Jennifer L. Steele
Education and Opportunity in Spain and the U.S.: Evidence from Youth Labor Market Entry Over Time
Dr. Jennifer L. Steele is an Associate Professor of Education at American University in Washington, DC, where she studies education policy and the economics of education. Her current research examines school-to-career transitions and the effects of information disparities in students’ career planning. Her other studies have estimated the costs and causal achievement effects of dual-language immersion education; the effects of alternative pathways for school leader preparation; teachers’ responsiveness to financial incentives; implementation of the Post-9/11 GI Bill; effects of competency-based education; and effects of education access in correctional settings. Dr. Steele’s work has been funded by the U.S. Department of Education, the Bill & Melinda Gates Foundation, and the American Council on Education, among others, and has appeared in outlets such as the Journal of Policy Analysis and Management and the American Educational Research Journal. She previously worked as a policy researcher at the RAND Corporation and as a classroom teacher. She earned her doctorate in Administration, Planning, and Social Policy from Harvard University.
This project will illuminate the role that educational attainment plays in reducing or exacerbating inequality in Spain and the United States--two countries with distinct approaches to postsecondary and workforce preparation. Using large, randomly sampled datasets on the workforce entry of young adults in Spain and the U.S., the study will estimate the education-wage premia in both countries over time, with a focus on differences between individuals from more-and-less advantaged family backgrounds. To address the endogeneity of educational attainment and labor market success, the analysis uses doubly-robust adjustments for a rich set of individual and family background attributes. It leverages region-by-year variability in economic conditions to disentangle the effects of educational attainment from local economic conditions. The study will illuminate how the availability of vocational pathways in Spain may contribute to economic opportunity, shedding light on policies that can facilitate social mobility in diverse 21st century economies.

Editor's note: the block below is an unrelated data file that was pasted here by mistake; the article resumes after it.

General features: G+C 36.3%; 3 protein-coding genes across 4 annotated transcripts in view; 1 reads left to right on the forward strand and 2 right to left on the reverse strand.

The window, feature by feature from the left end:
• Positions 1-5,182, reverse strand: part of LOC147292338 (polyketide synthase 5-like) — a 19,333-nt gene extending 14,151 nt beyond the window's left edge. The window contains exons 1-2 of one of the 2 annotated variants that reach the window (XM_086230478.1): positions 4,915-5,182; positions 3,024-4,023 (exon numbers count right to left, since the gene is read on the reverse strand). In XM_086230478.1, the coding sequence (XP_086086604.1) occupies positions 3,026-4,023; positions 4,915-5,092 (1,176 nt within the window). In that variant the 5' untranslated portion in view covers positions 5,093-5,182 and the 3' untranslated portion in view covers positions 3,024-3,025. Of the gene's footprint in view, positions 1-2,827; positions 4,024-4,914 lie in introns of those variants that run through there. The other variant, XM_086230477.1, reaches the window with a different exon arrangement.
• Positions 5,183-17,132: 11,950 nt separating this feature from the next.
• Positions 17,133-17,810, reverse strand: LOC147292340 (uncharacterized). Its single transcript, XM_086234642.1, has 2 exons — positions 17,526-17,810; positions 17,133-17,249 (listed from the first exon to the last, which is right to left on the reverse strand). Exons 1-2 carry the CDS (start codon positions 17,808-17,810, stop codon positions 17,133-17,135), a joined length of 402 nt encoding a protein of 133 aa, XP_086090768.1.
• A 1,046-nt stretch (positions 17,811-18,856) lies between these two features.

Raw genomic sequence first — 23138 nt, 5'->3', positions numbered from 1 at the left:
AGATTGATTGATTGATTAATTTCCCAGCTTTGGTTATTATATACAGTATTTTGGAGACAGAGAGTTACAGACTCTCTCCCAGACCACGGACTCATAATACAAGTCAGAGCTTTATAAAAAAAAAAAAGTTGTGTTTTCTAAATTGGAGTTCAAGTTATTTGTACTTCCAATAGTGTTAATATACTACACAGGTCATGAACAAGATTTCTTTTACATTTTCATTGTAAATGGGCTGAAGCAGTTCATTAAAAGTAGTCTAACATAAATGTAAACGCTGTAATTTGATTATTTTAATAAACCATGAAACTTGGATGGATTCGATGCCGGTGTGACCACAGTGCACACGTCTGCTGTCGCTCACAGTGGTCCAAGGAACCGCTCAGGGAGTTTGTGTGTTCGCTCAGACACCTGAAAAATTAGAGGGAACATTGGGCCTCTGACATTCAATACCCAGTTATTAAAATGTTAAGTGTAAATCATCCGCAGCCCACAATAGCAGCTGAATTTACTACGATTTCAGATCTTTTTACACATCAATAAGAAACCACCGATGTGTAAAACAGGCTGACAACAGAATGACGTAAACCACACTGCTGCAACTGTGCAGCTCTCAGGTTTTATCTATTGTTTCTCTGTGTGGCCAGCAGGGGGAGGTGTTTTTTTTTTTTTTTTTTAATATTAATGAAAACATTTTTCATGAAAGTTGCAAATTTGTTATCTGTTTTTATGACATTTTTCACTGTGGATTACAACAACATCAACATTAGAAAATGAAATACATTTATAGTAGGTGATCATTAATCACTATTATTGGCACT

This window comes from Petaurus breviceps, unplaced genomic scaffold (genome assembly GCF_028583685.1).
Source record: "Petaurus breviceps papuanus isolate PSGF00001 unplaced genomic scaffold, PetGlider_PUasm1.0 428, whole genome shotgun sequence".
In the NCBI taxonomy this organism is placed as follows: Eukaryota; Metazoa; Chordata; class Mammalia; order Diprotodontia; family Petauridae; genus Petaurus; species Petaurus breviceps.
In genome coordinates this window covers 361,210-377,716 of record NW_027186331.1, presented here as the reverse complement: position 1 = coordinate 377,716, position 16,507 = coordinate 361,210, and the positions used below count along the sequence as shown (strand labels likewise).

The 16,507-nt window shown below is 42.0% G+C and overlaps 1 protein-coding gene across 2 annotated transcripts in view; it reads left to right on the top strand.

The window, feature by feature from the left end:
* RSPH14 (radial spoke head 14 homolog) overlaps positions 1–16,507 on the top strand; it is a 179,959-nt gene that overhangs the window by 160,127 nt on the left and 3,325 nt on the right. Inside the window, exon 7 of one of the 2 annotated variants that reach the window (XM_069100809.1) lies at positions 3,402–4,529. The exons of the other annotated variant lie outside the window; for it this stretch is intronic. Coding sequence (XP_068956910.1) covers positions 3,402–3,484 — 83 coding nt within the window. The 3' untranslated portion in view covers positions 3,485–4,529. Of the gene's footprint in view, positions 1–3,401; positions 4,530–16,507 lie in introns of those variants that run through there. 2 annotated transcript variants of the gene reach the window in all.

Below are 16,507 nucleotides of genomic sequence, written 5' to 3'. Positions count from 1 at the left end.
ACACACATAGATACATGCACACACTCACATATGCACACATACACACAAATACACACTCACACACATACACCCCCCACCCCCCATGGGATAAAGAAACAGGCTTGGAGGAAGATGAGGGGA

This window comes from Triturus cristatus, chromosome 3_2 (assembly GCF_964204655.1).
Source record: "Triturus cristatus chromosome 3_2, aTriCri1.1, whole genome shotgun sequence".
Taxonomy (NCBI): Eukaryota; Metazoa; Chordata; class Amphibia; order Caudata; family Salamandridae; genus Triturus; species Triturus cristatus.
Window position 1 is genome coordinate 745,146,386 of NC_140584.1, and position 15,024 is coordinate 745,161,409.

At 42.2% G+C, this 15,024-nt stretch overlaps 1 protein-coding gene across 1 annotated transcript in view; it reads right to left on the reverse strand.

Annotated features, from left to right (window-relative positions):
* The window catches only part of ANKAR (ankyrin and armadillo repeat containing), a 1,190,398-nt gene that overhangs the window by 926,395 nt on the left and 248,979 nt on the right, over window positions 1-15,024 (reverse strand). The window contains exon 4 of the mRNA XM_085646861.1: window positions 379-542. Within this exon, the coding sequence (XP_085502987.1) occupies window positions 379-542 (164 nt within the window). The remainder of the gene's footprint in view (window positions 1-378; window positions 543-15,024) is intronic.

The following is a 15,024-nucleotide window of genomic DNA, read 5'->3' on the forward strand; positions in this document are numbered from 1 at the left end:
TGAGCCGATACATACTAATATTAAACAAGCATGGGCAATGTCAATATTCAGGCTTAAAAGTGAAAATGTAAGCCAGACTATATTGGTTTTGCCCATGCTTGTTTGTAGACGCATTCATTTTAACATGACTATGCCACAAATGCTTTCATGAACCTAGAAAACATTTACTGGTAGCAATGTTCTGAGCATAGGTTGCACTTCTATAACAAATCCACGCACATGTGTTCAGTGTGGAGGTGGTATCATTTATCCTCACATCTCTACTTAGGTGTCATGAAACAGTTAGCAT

Steele, J. L., Steiner, E. D., Hamilton, L. S. 2020. “Priming the leadership pipeline: School performance and climate under an urban school leadership residency program.” Educational Administration Quarterly, 57(2), 221-256.
Steele, J. L., Slater, R. O., Li, J., Zamarro, G., Miller, T., & Bacon, M. 2018. “Dual-language immersion education at scale: An analysis of program costs, mechanisms, and moderators.” Educational Evaluation and Policy Analysis, 40(3), 420-445.
Steele, J. L., Buryk, P.0F, & McGovern, G. 2018. “Student veterans’ outcomes by higher education sector: Evidence from three cohorts of Baccalaureate and Beyond.” Research in Higher Education, 59(7), 866-896. doi: 10.1007/s11162-017-9491-x
Steele, J. L., Slater, R. O., Zamarro, G., Miller, T., Li, J., Burkhauser, S., & Bacon, M. 2017. “The effects of dual-language immersion programs on student achievement: Evidence from lottery data.” American Educational Research Journal, 54(1S), 282S-306S.
Steele, J. L., Bozick, R., Davis, L. M. 2016. “Education for incarcerated juveniles: A meta-analysis.” Journal of Education for Students Placed at Risk, 21(2), 65-89.